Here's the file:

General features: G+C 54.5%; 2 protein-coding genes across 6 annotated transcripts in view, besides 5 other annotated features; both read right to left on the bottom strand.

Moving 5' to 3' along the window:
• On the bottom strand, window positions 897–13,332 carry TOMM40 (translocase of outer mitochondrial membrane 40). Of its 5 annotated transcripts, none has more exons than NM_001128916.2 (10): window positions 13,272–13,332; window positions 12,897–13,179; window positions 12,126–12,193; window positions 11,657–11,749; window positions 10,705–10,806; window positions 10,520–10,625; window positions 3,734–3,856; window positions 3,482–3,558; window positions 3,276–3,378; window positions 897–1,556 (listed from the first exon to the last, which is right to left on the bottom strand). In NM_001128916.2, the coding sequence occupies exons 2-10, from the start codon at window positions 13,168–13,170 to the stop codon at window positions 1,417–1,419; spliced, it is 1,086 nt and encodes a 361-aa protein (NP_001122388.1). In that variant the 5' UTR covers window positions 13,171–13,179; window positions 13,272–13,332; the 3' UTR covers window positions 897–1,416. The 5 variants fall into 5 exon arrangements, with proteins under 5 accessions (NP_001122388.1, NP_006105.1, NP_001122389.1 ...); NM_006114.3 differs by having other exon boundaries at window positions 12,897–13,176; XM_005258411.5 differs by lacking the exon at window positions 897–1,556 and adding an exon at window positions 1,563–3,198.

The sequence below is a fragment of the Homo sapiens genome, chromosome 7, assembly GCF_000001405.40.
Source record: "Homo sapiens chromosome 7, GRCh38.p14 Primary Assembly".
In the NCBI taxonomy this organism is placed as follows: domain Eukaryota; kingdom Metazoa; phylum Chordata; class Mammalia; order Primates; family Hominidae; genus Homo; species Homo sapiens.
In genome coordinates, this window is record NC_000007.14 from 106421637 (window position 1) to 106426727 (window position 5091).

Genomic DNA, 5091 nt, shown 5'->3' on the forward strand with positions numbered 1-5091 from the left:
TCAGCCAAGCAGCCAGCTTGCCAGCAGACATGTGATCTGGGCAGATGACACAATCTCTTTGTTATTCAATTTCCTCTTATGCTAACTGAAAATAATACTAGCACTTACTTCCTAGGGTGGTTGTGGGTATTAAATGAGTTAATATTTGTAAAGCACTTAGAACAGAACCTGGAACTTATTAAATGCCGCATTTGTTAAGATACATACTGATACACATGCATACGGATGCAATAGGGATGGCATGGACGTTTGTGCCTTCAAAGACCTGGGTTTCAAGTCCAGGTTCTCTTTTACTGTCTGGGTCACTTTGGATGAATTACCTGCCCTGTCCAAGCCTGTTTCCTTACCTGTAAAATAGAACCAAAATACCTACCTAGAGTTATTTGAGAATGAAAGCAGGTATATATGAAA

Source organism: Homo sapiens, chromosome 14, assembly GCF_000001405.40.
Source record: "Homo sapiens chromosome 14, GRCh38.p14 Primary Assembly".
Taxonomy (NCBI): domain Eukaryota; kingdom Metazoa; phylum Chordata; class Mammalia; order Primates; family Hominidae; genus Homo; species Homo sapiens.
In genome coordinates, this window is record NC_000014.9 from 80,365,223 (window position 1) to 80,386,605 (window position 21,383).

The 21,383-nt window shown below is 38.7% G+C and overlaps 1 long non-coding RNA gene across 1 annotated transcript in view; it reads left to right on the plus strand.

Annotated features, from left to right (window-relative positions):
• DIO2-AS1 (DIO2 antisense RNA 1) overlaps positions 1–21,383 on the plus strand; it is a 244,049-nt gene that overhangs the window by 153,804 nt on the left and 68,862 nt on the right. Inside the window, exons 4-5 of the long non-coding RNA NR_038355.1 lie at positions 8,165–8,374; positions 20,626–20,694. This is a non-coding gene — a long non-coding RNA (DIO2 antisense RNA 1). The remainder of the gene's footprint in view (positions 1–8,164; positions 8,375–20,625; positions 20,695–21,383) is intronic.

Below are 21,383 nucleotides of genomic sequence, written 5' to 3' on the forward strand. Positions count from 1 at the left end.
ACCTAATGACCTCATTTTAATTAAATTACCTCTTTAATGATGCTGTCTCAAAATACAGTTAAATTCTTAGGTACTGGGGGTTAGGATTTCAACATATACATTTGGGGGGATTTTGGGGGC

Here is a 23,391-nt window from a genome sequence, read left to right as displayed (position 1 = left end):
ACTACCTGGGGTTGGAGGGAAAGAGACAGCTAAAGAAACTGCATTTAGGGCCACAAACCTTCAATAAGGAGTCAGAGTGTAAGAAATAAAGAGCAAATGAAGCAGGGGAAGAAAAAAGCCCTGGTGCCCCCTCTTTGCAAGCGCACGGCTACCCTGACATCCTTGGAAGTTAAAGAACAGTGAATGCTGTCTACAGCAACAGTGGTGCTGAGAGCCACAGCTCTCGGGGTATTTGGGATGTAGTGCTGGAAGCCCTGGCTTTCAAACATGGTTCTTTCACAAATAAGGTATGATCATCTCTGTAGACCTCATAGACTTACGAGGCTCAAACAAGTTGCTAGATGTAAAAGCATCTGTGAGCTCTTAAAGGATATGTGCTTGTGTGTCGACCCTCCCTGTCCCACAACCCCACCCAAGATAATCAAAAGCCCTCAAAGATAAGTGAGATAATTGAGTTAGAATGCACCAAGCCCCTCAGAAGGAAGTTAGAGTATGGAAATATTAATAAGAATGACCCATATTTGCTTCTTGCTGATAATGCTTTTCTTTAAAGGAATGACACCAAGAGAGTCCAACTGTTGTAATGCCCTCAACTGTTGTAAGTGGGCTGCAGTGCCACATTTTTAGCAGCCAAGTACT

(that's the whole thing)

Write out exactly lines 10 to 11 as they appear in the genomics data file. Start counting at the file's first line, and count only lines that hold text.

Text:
Source organism: Homo sapiens, chromosome 14, assembly GCF_000001405.40.
Source record: "Homo sapiens chromosome 14, GRCh38.p14 Primary Assembly".